I didn't buy the museum pass since I wasn't sure how many museums I would visit. I saw the Gemaldegalerie on my last visit and that is an excellent museum. There are a few more museums in Berlin I would still like to visit and that I didn't have the time to fit in on this trip.
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Jul 2nd, 2018, 06:39 AM
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Finishing up the Berlin part:

​​​​​​Hackescher Market

I had a late breakfast here one morning, and I liked wandering around this area. A bit further away, I found some narrower streets with some shops – a much quieter, calmer area.

East Side Gallery

This is a long series of murals and street art painting on the longest remaining section of the Berlin Wall. (Wikipedia calls it “possibly the largest and longest-lasting open air gallery in the world”). I walked the entire thing – I really enjoyed the variety of all the art.

Best made plans: I wanted to visit the Hohenzollernplatz church, with its colorful windows. I visited its website for opening hours, and confirmed the times with the front desk at the Marriott where I stayed (I showed them the website which used abbreviations for the days of the week and I wanted to be certain I was interpreting the abbreviations correctly). I figured out the trains and got to the church to discover: it was closed. Sigh. This was my last evening and I had wanted to see this. Next time…

ACCOMMODATIONS

Since I was by myself, I chose "easy" hotel options, meaning chains I know and conveniently located. If you are looking for that criteria, I'd recommend every place I stayed:

Munich: Holiday Inn Munich City Center. Nice place, quiet rooms. It's connected by an underground walkway lined with stores (including a grocery store) to an S-station.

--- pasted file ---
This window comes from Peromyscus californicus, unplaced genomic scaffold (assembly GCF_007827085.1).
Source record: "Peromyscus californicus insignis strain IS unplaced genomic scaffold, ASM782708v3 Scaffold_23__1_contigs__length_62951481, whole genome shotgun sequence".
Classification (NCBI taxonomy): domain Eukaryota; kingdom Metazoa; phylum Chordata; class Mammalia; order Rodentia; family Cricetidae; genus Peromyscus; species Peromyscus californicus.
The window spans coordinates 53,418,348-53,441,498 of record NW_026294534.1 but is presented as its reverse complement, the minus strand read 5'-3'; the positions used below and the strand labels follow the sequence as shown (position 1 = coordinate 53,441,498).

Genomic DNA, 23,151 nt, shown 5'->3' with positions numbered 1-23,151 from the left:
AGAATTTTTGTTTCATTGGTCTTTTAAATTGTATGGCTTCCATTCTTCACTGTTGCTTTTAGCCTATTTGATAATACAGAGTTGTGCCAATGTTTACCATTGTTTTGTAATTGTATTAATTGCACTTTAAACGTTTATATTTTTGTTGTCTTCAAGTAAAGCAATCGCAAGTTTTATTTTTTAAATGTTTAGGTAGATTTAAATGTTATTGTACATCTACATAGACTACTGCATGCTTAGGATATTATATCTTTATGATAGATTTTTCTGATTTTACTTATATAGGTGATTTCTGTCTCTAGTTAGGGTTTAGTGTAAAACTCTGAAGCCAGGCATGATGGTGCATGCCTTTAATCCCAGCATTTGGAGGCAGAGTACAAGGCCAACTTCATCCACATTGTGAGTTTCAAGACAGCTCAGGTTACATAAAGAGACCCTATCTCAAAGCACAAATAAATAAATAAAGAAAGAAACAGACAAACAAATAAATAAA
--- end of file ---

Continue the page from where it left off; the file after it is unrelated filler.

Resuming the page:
Dresden: Holiday Inn Express - Dresden. Easy walk from train station, and then an easy close walk to the Zwinger complex. Nice size rooms, quiet, clean. This included breakfast, too.

Berlin: Berlin Marriott. Really nice place - large clean rooms. A block from Potsdamer Platz train stations - a good location.
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Jul 3rd, 2018, 02:12 AM
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I was last in Berlin in 1986, and have a cousin nearby, but I find these large sprawling cities daunting, so haven’t returned. I think I’d have to plan it well to enjoy it.
So am saving posts for future reference should I finally re-visit. Thanks for yours.
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Jul 12th, 2018, 01:59 PM
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PhillyFan......I now am adding Germany to my bucket list. You make the sites come alive and sound so interesting. Just the mention of the Nazi museum along with what Trump is doing at our southern border brought tears to my eyes. I think I’ll skip that site.

Now the Green Vault, that’s one I’d like to see. Dresden definitely goes on my list.

Thanks for the extensive report. Fodors Is the place to get the most informative details from those who have been there.